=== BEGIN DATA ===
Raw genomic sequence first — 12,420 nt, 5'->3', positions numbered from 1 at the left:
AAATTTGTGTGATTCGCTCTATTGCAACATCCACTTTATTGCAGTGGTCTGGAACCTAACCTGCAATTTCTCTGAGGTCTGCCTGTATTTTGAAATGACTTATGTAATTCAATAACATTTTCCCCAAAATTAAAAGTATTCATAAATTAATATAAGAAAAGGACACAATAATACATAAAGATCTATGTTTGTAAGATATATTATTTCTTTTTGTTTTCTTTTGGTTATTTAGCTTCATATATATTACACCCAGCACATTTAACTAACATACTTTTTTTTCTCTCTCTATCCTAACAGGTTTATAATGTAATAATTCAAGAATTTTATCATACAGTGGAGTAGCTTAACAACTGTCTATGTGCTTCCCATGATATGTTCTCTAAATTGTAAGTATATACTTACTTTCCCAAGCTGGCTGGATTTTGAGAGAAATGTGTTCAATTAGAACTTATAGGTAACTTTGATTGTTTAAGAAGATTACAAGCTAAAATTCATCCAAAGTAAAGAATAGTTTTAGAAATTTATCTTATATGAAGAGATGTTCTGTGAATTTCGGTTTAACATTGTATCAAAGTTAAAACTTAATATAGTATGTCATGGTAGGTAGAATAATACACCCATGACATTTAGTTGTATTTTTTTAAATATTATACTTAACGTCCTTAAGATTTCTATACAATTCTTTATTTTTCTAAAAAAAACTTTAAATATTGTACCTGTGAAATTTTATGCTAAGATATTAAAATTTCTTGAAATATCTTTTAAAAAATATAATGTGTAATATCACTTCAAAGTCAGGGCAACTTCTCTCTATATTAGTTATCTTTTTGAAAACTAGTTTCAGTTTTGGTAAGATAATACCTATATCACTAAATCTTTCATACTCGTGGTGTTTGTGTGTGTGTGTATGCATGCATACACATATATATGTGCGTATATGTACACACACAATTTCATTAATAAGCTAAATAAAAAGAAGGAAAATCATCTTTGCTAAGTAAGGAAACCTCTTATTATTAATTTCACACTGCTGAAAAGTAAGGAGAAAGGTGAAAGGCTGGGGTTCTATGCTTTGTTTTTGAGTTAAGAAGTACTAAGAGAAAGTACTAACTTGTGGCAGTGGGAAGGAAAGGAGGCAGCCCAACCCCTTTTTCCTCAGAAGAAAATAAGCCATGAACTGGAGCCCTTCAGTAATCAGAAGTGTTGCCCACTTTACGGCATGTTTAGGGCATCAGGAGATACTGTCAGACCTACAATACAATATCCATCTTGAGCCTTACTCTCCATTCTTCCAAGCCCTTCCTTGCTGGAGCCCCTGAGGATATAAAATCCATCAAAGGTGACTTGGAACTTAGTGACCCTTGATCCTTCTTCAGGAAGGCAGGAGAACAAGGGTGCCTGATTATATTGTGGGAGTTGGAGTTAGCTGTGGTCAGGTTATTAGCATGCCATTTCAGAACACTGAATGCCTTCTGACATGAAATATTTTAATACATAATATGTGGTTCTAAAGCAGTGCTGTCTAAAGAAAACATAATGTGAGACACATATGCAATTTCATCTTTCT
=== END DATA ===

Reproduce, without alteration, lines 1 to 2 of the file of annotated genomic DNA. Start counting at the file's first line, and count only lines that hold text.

Raw genomic sequence first — 12,420 nt, 5'->3', positions numbered from 1 at the left:
AAATTTGTGTGATTCGCTCTATTGCAACATCCACTTTATTGCAGTGGTCTGGAACCTAACCTGCAATTTCTCTGAGGTCTGCCTGTATTTTGAAATGACTTATGTAATTCAATAACATTTTCCCCAAAATTAAAAGTATTCATAAATTAATATAAGAAAAGGACACAATAATACATAAAGATCTATGTTTGTAAGATATATTATTTCTTTTTGTTTTCTTTTGGTTATTTAGCTTCATATATATTACACCCAGCACATTTAACTAACATACTTTTTTTTCTCTCTCTATCCTAACAGGTTTATAATGTAATAATTCAAGAATTTTATCATACAGTGGAGTAGCTTAACAACTGTCTATGTGCTTCCCATGATATGTTCTCTAAATTGTAAGTATATACTTACTTTCCCAAGCTGGCTGGATTTTGAGAGAAATGTGTTCAATTAGAACTTATAGGTAACTTTGATTGTTTAAGAAGATTACAAGCTAAAATTCATCCAAAGTAAAGAATAGTTTTAGAAATTTATCTTATATGAAGAGATGTTCTGTGAATTTCGGTTTAACATTGTATCAAAGTTAAAACTTAATATAGTATGTCATGGTAGGTAGAATAATACACCCATGACATTTAGTTGTATTTTTTTAAATATTATACTTAACGTCCTTAAGATTTCTATACAATTCTTTATTTTTCTAAAAAAAACTTTAAATATTGTACCTGTGAAATTTTATGCTAAGATATTAAAATTTCTTGAAATATCTTTTAAAAAATATAATGTGTAATATCACTTCAAAGTCAGGGCAACTTCTCTCTATATTAGTTATCTTTTTGAAAACTAGTTTCAGTTTTGGTAAGATAATACCTATATCACTAAATCTTTCATACTCGTGGTGTTTGTGTGTGTGTGTATGCATGCATACACATATATATGTGCGTATATGTACACACACAATTTCATTAATAAGCTAAATAAAAAGAAGGAAAATCATCTTTGCTAAGTAAGGAAACCTCTTATTATTAATTTCACACTGCTGAAAAGTAAGGAGAAAGGTGAAAGGCTGGGGTTCTATGCTTTGTTTTTGAGTTAAGAAGTACTAAGAGAAAGTACTAACTTGTGGCAGTGGGAAGGAAAGGAGGCAGCCCAACCCCTTTTTCCTCAGAAGAAAATAAGCCATGAACTGGAGCCCTTCAGTAATCAGAAGTGTTGCCCACTTTACGGCATGTTTAGGGCATCAGGAGATACTGTCAGACCTACAATACAATATCCATCTTGAGCCTTACTCTCCATTCTTCCAAGCCCTTCCTTGCTGGAGCCCCTGAGGATATAAAATCCATCAAAGGTGACTTGGAACTTAGTGACCCTTGATCCTTCTTCAGGAAGGCAGGAGAACAAGGGTGCCTGATTATATTGTGGGAGTTGGAGTTAGCTGTGGTCAGGTTATTAGCATGCCATTTCAGAACACTGAATGCCTTCTGACATGAAATATTTTAATACATAATATGTGGTTCTAAAGCAGTGCTGTCTAAAGAAAACATAATGTGAGACACATATGCAATTTCATCTTTCT